The All-Purpose Explanation
I laughed out loud! On the “Worldwide” page of your March/April 1997 issue was this line: “The burial goods indicate the tomb belonged to a shaman, who used mind-altering mushrooms and assumed acrobatic poses while communicating with the spirit world.” (see WorldWide, BAR 23:02) Did he spin plates and sing too?
Later it states that several small clay figurines were found and that it was not known if they represented mushrooms or phalluses, yet the grinding stone was “used to prepare hallucinogenic mushrooms” (apparently for this shaman’s rituals). All this, though the Olmec left no known written records!
Why, oh why, is it that just about everything found at an archaeological site is determined to have something or other to do with religion or cultic ritual? Do all archaeologists think that all the ancient peoples had nothing else in their lives, that everything was related to their particular belief system? Did they not play innocent games or enjoy art or make things for the heck of it? Sometimes I just get the feeling that nobody really knows what anything they find was actually used for, so as if by some unanimous agreement, everyone claims these artifacts are all related to religion.
Someone once said that sometimes a cigar is just a cigar. C’mon, widen your horizon.
San Diego, California
Watch Your Language
Am I the only one who’s annoyed that Protestants call the Deuterocanonicals by the term “Apocrypha”? I know that BAR is careful not to offend Jews by using B.C.E. and C.E. instead of B.C. and A.D., but you always call the Deuterocanonicals by the term “Apocrypha.” I am requesting that you make it a policy to call the Apocrypha the Deuterocanonicals in order to avoid offending your Catholic readers.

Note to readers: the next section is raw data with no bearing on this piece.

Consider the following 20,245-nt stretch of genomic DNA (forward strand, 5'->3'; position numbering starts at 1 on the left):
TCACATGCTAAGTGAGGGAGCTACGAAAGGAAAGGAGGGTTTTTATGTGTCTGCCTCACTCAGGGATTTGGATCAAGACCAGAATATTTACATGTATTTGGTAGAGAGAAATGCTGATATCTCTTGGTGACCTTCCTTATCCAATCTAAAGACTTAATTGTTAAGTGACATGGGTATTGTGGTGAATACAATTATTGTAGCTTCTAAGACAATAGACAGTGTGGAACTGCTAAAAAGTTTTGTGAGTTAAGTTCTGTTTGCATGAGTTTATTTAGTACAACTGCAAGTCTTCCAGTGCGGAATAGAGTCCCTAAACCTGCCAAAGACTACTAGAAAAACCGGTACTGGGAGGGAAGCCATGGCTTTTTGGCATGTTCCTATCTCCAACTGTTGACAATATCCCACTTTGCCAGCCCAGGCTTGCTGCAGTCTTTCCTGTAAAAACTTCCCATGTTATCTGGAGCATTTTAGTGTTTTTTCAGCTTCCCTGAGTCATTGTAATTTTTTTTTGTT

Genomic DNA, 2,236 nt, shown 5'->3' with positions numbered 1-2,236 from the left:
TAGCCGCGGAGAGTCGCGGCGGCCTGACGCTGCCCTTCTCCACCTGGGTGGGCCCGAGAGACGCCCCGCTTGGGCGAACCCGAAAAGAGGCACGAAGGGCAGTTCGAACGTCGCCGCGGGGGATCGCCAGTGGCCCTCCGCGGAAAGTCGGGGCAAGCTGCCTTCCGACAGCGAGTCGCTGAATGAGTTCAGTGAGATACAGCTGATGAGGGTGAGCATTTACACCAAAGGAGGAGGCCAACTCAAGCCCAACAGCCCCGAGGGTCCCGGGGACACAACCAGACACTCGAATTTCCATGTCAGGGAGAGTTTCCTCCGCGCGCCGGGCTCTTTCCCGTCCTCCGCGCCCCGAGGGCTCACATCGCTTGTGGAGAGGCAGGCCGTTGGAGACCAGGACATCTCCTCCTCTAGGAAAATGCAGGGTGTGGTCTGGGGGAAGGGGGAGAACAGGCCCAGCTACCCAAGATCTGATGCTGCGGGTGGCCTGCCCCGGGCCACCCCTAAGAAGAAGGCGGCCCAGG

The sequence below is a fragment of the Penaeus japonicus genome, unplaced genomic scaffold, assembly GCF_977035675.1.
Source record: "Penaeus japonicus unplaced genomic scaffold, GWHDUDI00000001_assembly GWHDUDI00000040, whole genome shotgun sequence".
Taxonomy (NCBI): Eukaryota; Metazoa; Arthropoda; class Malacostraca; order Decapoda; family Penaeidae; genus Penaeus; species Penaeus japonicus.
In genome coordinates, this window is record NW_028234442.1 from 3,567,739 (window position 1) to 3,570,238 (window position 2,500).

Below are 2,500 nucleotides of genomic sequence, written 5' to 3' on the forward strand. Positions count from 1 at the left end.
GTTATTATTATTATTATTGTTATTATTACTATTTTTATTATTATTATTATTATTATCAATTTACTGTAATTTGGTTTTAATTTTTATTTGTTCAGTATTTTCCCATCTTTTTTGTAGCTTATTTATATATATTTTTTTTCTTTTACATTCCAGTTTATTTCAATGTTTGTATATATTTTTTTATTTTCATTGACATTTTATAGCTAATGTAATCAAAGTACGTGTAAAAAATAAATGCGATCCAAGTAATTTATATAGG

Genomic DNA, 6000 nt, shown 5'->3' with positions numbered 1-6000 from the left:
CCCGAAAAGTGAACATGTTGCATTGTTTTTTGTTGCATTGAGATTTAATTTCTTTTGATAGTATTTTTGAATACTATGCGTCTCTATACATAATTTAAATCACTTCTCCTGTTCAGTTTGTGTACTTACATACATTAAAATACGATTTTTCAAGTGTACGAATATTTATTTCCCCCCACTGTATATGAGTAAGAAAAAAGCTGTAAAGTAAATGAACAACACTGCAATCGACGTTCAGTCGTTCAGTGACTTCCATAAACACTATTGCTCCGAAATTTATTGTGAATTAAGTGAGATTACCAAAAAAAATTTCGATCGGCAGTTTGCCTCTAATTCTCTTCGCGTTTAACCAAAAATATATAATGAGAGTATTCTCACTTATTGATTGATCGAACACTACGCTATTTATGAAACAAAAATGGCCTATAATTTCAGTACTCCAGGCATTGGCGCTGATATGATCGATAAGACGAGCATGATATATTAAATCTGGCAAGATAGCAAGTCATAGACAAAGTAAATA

We allow authors, if they prefer, to use B.C.E. and C.E. as alternatives to B.C. and A.D. It is not only some Jews who prefer these terms; many Christians, out of respect for non-Christian sensibilities, use them, as do many academics who prefer to avoid theologically laden terms.
As for “Apocrypha,” it is a broader and less precise term than “Deuterocanonical,” which refers to a specific set of books in Catholic Bibles that do not appear in Protestant and Jewish Bibles. “Apocrypha” has been applied to these and sometimes to other books. So the two terms are not precisely interchangeable. When appropriate, however, we will try to note that in Catholic usage a particular book is Deuterocanonical. Thanks for the suggestion.—Ed.
In “Getting Technical: Radiocarbon Dating”, Strata, BAR 23:03, we erred by an order of magnitude in reporting that carbon 14 makes up only “one billionth of all carbon atoms.” The figure should be one trillionth.
A Note on Style
B.C.E. (Before the Common Era) and C.E. (Common Era), used by some of our authors, are the alternative designations for B.C. and A.D. often used in scholarly literature.
Looting the Hand That Feeds Us